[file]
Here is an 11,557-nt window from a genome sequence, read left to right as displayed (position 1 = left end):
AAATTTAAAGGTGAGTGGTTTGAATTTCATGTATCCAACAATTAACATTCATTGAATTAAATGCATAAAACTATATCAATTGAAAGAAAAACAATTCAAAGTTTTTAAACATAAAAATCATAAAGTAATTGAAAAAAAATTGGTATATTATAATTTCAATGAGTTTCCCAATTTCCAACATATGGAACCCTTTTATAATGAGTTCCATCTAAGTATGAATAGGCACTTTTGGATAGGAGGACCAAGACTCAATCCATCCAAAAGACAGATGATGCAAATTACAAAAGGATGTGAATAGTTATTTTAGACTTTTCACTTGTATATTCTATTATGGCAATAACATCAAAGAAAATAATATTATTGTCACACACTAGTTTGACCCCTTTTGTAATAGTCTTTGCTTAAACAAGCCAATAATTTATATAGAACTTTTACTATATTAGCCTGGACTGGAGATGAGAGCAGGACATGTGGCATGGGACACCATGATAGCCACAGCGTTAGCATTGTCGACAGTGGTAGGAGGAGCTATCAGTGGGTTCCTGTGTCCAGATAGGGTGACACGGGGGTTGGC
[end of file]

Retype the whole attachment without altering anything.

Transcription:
Here is an 11,557-nt window from a genome sequence, read left to right as displayed (position 1 = left end):
AAATTTAAAGGTGAGTGGTTTGAATTTCATGTATCCAACAATTAACATTCATTGAATTAAATGCATAAAACTATATCAATTGAAAGAAAAACAATTCAAAGTTTTTAAACATAAAAATCATAAAGTAATTGAAAAAAAATTGGTATATTATAATTTCAATGAGTTTCCCAATTTCCAACATATGGAACCCTTTTATAATGAGTTCCATCTAAGTATGAATAGGCACTTTTGGATAGGAGGACCAAGACTCAATCCATCCAAAAGACAGATGATGCAAATTACAAAAGGATGTGAATAGTTATTTTAGACTTTTCACTTGTATATTCTATTATGGCAATAACATCAAAGAAAATAATATTATTGTCACACACTAGTTTGACCCCTTTTGTAATAGTCTTTGCTTAAACAAGCCAATAATTTATATAGAACTTTTACTATATTAGCCTGGACTGGAGATGAGAGCAGGACATGTGGCATGGGACACCATGATAGCCACAGCGTTAGCATTGTCGACAGTGGTAGGAGGAGCTATCAGTGGGTTCCTGTGTCCAGATAGGGTGACACGGGGGTTGGC